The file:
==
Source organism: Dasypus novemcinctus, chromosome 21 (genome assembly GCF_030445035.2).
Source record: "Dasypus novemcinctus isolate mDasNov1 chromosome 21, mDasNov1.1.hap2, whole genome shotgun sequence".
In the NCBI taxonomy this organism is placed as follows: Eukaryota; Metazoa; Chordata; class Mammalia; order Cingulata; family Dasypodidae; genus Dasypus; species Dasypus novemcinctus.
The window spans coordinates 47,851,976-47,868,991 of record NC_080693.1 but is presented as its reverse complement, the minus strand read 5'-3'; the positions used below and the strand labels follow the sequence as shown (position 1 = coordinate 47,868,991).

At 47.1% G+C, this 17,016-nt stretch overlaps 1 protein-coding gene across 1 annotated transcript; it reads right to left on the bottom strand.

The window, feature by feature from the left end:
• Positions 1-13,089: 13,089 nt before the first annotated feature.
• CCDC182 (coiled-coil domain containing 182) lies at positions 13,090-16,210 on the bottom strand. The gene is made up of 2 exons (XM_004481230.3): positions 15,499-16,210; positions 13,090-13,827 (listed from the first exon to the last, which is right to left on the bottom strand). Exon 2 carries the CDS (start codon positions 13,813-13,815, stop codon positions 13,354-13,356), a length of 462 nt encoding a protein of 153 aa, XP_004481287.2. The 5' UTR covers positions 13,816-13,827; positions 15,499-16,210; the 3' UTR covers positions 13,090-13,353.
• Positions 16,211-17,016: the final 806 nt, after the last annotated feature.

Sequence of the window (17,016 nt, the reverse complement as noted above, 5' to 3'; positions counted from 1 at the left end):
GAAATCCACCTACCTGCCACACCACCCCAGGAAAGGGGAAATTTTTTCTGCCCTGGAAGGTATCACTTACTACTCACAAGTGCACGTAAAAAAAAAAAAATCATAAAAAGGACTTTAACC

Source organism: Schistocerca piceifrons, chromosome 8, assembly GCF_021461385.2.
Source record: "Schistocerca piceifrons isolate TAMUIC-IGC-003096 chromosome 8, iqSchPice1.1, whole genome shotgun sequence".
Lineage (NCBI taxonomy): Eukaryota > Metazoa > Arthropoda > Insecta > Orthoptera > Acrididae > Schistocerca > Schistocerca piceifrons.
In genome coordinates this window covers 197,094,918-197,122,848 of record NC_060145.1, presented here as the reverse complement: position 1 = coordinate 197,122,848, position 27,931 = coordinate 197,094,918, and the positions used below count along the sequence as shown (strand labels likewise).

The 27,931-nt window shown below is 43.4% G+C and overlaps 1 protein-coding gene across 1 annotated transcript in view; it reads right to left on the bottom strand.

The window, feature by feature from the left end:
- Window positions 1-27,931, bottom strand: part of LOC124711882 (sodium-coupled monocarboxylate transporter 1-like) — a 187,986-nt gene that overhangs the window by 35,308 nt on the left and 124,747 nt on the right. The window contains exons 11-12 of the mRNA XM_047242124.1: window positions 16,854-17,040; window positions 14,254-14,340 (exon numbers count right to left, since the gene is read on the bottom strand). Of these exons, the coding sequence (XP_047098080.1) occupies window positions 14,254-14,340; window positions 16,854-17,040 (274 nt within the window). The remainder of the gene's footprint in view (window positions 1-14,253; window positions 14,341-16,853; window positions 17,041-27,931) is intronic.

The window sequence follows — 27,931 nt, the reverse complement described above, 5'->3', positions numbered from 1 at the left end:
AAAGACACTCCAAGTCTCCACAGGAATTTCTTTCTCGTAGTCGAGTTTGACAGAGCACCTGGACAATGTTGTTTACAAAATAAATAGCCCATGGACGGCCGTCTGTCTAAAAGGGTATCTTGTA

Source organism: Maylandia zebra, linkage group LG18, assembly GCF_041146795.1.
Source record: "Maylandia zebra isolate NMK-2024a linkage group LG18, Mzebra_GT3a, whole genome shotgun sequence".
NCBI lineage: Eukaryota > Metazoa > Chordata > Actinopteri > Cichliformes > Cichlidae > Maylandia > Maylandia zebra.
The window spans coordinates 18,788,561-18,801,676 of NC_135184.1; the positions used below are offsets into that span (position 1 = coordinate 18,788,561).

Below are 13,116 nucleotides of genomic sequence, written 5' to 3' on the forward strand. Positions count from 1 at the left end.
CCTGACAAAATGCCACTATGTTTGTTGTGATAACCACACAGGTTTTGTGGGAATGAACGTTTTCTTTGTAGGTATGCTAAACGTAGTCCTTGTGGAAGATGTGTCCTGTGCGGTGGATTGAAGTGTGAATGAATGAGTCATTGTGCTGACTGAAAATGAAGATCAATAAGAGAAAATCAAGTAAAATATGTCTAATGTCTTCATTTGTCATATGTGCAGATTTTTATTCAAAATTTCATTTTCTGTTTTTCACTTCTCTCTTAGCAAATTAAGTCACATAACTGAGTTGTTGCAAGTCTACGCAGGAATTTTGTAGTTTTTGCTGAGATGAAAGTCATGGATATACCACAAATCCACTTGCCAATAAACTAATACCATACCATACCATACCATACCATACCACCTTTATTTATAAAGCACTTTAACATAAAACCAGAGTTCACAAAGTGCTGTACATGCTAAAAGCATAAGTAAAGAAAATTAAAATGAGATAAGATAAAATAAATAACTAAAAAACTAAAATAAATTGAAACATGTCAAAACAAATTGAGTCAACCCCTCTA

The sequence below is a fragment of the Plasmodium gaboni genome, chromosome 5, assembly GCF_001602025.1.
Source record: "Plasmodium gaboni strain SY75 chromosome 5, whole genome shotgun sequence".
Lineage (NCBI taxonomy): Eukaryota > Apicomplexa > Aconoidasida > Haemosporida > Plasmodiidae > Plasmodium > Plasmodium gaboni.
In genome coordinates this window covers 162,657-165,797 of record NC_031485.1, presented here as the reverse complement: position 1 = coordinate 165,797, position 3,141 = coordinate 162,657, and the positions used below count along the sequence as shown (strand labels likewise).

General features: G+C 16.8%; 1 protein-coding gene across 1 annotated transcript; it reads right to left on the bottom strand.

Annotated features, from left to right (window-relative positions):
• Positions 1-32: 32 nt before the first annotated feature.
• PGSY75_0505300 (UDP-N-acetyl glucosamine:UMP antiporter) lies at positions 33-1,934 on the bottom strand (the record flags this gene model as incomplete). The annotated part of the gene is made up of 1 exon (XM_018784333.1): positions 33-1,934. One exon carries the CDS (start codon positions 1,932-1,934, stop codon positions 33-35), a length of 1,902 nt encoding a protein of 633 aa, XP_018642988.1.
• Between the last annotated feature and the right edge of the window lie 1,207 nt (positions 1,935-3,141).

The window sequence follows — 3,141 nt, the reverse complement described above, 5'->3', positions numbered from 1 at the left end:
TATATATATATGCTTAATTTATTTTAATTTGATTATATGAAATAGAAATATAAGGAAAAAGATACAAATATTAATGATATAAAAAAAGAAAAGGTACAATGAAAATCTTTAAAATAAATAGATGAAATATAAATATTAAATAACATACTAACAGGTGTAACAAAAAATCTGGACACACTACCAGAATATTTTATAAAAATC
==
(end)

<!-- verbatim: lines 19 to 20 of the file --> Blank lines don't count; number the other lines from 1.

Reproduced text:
The window sequence follows — 27,931 nt, the reverse complement described above, 5'->3', positions numbered from 1 at the left end:
AAAGACACTCCAAGTCTCCACAGGAATTTCTTTCTCGTAGTCGAGTTTGACAGAGCACCTGGACAATGTTGTTTACAAAATAAATAGCCCATGGACGGCCGTCTGTCTAAAAGGGTATCTTGTA